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Review: ‘Who Killed Sara?’ and the Art of the Netflixnovela

“Who Killed Sara?,” the popular Mexican mystery series that returned for a second season May 19 on Netflix, is a little like an early-1970s Toyota Celica: an import offering an attractive package of sportiness and reliability. It overheats but it keeps moving. It and its excitable Spanish-language Netflix compatriots like “Money Heist” and “Elite” may not take over the American market the way Japanese automobiles once did, but cars have the advantage of no subtitles.

“Who Killed Sara?” is a puzzle, as its title suggests. Alex (Manolo Cardona), released from prison 18 years after being found responsible for the death of his sister, Sara (Ximena Lamadrid), in a suspicious parasailing mishap, is obsessed with proving that she was murdered and identifying the culprit. Having somehow gained an impressive mastery of surveillance technology, bomb making and other dark arts while in jail, he sets out to investigate and harass — both psychologically and physically — the members of a wealthy family, the Lazcanos, who used to be his and Sara’s intimate friends.

As Season 2 begins (three of its eight episodes were available for review), he appears to be further away from an answer than ever, a circumstance that encapsulates the show’s melodramatic method and indicates whether or not you might enjoy it. After a first season spent giving everyone in sight plausible reasons for wanting to get rid of Sara, the second season doubles down, putting forward new suspects while also advancing the idea that she might have caused her own death.

The style is telenovela-breathless, with the emotional temperature slightly dialed down for a general American audience. There is a superabundance of plot, but in some ways “Who Killed Sara?” barely bothers telling a story or creating characters. We rarely see how people get from Point A to Point B within a scene — they’re always at Point B, with a bomb exploding or a gun being pointed or an anonymous correspondent texting enigmatic clues.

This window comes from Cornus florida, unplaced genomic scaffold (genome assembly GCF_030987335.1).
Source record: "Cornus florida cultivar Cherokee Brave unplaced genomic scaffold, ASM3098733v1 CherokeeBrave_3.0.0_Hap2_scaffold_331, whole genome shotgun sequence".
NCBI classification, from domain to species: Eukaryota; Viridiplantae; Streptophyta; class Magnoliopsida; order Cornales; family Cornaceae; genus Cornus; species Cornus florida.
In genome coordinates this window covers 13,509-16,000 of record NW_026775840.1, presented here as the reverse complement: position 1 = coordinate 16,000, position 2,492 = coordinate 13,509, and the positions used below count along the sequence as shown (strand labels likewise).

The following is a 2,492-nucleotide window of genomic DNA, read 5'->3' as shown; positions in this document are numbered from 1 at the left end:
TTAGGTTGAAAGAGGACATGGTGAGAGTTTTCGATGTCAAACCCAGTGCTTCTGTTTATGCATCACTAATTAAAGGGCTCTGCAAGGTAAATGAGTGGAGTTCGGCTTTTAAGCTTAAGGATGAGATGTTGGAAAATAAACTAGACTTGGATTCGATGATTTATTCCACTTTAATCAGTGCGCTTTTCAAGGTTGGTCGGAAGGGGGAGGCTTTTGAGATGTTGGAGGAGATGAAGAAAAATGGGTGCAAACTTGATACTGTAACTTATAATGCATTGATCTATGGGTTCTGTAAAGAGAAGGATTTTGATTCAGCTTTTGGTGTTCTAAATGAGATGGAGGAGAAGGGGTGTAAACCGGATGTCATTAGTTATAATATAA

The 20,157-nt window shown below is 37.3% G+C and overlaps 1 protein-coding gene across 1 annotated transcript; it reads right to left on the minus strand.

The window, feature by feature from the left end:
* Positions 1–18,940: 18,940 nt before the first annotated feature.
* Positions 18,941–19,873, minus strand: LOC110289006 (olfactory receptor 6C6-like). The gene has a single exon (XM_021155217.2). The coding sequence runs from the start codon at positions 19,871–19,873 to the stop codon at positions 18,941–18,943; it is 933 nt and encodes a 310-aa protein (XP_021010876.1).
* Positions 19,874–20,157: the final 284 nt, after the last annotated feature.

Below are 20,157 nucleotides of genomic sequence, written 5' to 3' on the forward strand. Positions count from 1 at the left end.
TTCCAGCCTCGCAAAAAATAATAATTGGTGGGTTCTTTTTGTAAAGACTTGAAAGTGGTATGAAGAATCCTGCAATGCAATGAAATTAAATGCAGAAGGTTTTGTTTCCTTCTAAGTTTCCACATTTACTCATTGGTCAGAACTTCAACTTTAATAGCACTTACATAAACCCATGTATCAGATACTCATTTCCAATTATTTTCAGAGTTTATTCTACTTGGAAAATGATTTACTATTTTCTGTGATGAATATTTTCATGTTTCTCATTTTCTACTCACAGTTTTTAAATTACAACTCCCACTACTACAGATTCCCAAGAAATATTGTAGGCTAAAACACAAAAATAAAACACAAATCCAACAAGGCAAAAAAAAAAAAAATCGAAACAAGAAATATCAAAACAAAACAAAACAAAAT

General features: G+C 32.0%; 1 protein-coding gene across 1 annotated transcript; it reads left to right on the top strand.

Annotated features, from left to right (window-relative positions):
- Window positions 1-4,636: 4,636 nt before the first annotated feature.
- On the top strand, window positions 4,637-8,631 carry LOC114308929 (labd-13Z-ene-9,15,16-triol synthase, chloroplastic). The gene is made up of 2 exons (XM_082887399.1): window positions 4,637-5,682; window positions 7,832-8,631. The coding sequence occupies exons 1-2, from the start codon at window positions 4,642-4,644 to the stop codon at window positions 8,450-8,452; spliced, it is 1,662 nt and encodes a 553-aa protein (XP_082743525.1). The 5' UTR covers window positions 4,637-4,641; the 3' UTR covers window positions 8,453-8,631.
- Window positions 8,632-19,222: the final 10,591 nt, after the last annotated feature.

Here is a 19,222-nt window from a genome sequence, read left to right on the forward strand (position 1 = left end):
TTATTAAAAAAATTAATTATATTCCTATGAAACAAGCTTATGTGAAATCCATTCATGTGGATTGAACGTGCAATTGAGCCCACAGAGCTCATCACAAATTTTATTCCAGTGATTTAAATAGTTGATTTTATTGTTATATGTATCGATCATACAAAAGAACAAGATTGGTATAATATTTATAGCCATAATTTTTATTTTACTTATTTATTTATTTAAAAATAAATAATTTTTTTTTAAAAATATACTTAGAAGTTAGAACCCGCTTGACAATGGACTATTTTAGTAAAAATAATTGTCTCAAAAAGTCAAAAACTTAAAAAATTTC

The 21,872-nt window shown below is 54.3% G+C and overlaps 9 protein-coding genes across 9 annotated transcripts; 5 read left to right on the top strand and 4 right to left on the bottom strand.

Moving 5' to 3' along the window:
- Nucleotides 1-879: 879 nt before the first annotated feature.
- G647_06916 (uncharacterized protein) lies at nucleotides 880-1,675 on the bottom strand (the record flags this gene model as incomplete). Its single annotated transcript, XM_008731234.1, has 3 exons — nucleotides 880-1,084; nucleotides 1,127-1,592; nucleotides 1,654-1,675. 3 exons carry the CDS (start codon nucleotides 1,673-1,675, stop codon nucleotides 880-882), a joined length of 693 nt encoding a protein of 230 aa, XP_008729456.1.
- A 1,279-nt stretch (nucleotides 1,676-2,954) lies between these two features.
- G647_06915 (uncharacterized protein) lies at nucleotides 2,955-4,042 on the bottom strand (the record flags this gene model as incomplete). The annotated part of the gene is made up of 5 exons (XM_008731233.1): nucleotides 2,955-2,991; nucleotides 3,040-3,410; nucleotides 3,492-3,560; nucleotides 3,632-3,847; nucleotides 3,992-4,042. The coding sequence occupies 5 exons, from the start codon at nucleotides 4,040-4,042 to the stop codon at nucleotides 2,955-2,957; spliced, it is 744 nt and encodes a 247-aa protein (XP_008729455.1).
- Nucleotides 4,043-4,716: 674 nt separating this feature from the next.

The writers, led by the series’s creator, José Ignacio Valenzuela, have constructed their puzzle box with sufficient ingenuity to explain the show’s Netflix Top-10 status during its first season. The mystery has just enough interest, and the bare minimum of plausibility, to justify your attention. It’s the necessary binding agent, but your devotion to or dismissal of the show will be determined by how you respond to the soap-opera flourishes: the pregnant surrogate who masturbates while spying on her baby’s gay father in the shower, say, or the sociopathic master of the universe who impregnates his own daughter-in-law. (A lot of the appeal of this type of show is guessing along with it, so pat yourself on the back if you predicted, many episodes ahead, that the son had had a vasectomy.)

It may be that “Who Killed Sara?” also strikes a chord with its depiction of how the cynicism and corruption of an older generation of the Mexico City elite — the Lazcano father and mother, César (the excellent Ginés García Millán) and Mariana (Claudia Ramírez), compete for evil-parent honors — wreck the lives of their gentler and more enlightened offspring.

The greatest continuing improbability in the show is the romance between Alex and Elisa (Carolina Miranda), the daughter of the hated Lazcanos, who was a child when Sara died. (Whether that rules her out as a suspect remains to be seen.) It’s a way of humanizing the humorless Alex, who’s otherwise kind of a drag. But whether the filmmakers intend it or not, the circling, ever-complicating nature of the story also helps to mellow him out — since the show can’t, for the foreseeable future, come any closer to real answers, Alex’s dramatic arc has partly shifted from single-minded revenge to an almost comic frustration.

That need to stretch the story becomes even more apparent in Season 2, as scenes are replayed from different perspectives and in slightly different time frames for no reason beyond giving us tiny increments of new information. Like a lot of things about “Who Killed Sara?,” this can wear at your patience while you wait to see if your own pet theory turns out to be right. I’m rooting for either no one killed Sara or Alex killed Sara, but all options remain open.

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